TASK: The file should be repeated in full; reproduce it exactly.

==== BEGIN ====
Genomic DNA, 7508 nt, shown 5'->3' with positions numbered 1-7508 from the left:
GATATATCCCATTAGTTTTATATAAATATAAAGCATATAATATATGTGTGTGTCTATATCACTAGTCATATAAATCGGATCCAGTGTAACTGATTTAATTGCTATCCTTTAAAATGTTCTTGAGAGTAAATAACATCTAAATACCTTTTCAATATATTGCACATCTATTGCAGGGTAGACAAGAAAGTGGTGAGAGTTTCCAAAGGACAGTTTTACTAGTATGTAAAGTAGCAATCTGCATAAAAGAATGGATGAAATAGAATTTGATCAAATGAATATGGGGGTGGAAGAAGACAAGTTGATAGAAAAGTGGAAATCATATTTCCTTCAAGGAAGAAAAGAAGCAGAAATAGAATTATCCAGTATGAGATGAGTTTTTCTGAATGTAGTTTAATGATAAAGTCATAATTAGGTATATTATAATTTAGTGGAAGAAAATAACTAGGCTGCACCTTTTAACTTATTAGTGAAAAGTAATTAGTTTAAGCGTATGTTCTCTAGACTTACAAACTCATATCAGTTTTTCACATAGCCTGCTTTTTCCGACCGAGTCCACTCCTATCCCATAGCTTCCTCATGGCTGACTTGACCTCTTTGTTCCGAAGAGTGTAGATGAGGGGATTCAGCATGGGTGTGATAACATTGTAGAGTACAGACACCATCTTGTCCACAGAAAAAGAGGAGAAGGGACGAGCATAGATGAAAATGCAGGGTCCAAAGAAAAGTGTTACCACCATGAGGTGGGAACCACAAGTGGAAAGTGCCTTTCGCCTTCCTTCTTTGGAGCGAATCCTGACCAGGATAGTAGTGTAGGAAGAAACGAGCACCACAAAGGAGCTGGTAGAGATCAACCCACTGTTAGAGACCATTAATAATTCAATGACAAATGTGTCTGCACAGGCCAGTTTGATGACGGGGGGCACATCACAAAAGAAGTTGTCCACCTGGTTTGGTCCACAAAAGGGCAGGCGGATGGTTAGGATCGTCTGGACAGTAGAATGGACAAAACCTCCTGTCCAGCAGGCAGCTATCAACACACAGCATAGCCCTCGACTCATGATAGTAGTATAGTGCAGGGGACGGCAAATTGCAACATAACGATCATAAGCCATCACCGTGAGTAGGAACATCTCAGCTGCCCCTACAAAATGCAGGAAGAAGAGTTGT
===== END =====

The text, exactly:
Genomic DNA, 7508 nt, shown 5'->3' with positions numbered 1-7508 from the left:
GATATATCCCATTAGTTTTATATAAATATAAAGCATATAATATATGTGTGTGTCTATATCACTAGTCATATAAATCGGATCCAGTGTAACTGATTTAATTGCTATCCTTTAAAATGTTCTTGAGAGTAAATAACATCTAAATACCTTTTCAATATATTGCACATCTATTGCAGGGTAGACAAGAAAGTGGTGAGAGTTTCCAAAGGACAGTTTTACTAGTATGTAAAGTAGCAATCTGCATAAAAGAATGGATGAAATAGAATTTGATCAAATGAATATGGGGGTGGAAGAAGACAAGTTGATAGAAAAGTGGAAATCATATTTCCTTCAAGGAAGAAAAGAAGCAGAAATAGAATTATCCAGTATGAGATGAGTTTTTCTGAATGTAGTTTAATGATAAAGTCATAATTAGGTATATTATAATTTAGTGGAAGAAAATAACTAGGCTGCACCTTTTAACTTATTAGTGAAAAGTAATTAGTTTAAGCGTATGTTCTCTAGACTTACAAACTCATATCAGTTTTTCACATAGCCTGCTTTTTCCGACCGAGTCCACTCCTATCCCATAGCTTCCTCATGGCTGACTTGACCTCTTTGTTCCGAAGAGTGTAGATGAGGGGATTCAGCATGGGTGTGATAACATTGTAGAGTACAGACACCATCTTGTCCACAGAAAAAGAGGAGAAGGGACGAGCATAGATGAAAATGCAGGGTCCAAAGAAAAGTGTTACCACCATGAGGTGGGAACCACAAGTGGAAAGTGCCTTTCGCCTTCCTTCTTTGGAGCGAATCCTGACCAGGATAGTAGTGTAGGAAGAAACGAGCACCACAAAGGAGCTGGTAGAGATCAACCCACTGTTAGAGACCATTAATAATTCAATGACAAATGTGTCTGCACAGGCCAGTTTGATGACGGGGGGCACATCACAAAAGAAGTTGTCCACCTGGTTTGGTCCACAAAAGGGCAGGCGGATGGTTAGGATCGTCTGGACAGTAGAATGGACAAAACCTCCTGTCCAGCAGGCAGCTATCAACACACAGCATAGCCCTCGACTCATGATAGTAGTATAGTGCAGGGGACGGCAAATTGCAACATAACGATCATAAGCCATCACCGTGAGTAGGAACATCTCAGCTGCCCCTACAAAATGCAGGAAGAAGAGTTGT